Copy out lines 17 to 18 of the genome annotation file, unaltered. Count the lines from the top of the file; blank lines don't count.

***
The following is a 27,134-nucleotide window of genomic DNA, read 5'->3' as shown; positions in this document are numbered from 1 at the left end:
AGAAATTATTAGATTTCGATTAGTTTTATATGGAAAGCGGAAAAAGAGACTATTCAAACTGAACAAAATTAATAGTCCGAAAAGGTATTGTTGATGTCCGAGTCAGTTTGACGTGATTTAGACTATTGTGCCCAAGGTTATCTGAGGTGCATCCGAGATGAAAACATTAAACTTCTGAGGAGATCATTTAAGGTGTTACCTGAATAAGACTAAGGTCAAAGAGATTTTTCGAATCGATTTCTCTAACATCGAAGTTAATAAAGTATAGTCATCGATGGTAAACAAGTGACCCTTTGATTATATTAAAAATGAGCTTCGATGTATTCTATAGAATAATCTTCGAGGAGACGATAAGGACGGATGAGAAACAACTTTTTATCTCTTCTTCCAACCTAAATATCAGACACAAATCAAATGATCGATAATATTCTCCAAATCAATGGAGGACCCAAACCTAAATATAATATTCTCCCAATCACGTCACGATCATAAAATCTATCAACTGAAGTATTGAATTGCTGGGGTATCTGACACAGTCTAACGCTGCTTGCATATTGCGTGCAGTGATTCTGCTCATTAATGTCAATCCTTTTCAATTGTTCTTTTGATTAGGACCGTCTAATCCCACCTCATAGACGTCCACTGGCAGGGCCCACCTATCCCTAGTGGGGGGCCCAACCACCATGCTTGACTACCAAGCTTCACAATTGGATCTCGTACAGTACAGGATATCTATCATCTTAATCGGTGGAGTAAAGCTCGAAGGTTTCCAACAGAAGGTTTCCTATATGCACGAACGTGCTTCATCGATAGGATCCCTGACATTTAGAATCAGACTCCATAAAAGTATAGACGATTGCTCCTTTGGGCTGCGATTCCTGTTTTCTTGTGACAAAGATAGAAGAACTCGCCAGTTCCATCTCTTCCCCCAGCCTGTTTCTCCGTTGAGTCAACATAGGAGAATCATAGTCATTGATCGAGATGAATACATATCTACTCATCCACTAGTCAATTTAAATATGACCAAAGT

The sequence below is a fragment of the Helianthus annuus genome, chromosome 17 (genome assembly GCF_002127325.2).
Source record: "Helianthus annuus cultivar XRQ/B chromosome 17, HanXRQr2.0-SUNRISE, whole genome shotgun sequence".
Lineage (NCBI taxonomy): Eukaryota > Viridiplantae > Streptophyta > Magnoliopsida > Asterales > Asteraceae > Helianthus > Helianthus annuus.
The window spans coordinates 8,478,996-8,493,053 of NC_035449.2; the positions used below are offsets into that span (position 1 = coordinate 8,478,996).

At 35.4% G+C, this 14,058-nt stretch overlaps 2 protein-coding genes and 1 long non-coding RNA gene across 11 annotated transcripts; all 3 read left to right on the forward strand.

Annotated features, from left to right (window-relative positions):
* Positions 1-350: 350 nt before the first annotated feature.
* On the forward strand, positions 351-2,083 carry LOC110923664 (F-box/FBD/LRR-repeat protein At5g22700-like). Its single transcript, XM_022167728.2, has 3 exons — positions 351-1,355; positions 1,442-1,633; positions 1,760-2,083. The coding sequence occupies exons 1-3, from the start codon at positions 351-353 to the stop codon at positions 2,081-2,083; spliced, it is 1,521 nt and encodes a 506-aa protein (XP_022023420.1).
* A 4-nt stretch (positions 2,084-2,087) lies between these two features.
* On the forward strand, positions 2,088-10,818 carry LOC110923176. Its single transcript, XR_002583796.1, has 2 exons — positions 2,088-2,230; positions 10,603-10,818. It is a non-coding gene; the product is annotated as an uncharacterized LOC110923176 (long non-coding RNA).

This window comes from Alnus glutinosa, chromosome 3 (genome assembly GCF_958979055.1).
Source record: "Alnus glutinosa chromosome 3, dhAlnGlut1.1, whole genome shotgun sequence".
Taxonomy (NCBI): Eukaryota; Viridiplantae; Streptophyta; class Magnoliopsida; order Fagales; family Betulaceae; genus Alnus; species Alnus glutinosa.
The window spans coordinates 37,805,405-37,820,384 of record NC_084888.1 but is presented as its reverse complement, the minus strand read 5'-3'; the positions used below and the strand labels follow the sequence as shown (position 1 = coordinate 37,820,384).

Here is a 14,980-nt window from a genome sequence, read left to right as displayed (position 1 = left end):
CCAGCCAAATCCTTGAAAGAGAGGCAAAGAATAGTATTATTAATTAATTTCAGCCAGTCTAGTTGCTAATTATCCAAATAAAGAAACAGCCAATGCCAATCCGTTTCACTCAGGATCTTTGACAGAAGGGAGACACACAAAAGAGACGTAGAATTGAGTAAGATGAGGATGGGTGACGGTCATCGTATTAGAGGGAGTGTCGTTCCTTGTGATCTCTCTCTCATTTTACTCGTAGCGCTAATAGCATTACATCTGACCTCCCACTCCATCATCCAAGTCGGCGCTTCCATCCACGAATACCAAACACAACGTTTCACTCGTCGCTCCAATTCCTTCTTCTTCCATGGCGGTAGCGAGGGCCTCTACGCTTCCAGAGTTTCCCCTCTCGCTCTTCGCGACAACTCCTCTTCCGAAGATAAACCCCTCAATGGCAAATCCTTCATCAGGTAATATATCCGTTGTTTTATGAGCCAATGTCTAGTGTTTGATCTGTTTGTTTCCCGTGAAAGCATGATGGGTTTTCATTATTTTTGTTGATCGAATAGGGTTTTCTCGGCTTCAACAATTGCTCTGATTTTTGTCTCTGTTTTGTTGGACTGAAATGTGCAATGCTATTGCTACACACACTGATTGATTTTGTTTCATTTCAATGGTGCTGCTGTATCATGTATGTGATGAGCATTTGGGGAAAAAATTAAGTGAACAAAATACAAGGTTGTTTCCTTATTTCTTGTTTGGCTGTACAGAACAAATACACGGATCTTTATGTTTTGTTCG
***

Here is a 14,980-nt window from a genome sequence, read left to right as displayed (position 1 = left end):
CCAGCCAAATCCTTGAAAGAGAGGCAAAGAATAGTATTATTAATTAATTTCAGCCAGTCTAGTTGCTAATTATCCAAATAAAGAAACAGCCAATGCCAATCCGTTTCACTCAGGATCTTTGACAGAAGGGAGACACACAAAAGAGACGTAGAATTGAGTAAGATGAGGATGGGTGACGGTCATCGTATTAGAGGGAGTGTCGTTCCTTGTGATCTCTCTCTCATTTTACTCGTAGCGCTAATAGCATTACATCTGACCTCCCACTCCATCATCCAAGTCGGCGCTTCCATCCACGAATACCAAACACAACGTTTCACTCGTCGCTCCAATTCCTTCTTCTTCCATGGCGGTAGCGAGGGCCTCTACGCTTCCAGAGTTTCCCCTCTCGCTCTTCGCGACAACTCCTCTTCCGAAGATAAACCCCTCAATGGCAAATCCTTCATCAGGTAATATATCCGTTGTTTTATGAGCCAATGTCTAGTGTTTGATCTGTTTGTTTCCCGTGAAAGCATGATGGGTTTTCATTATTTTTGTTGATCGAATAGGGTTTTCTCGGCTTCAACAATTGCTCTGATTTTTGTCTCTGTTTTGTTGGACTGAAATGTGCAATGCTATTGCTACACACACTGATTGATTTTGTTTCATTTCAATGGTGCTGCTGTATCATGTATGTGATGAGCATTTGGGGAAAAAATTAAGTGAACAAAATACAAGGTTGTTTCCTTATTTCTTGTTTGGCTGTACAGAACAAATACACGGATCTTTATGTTTTGTTCG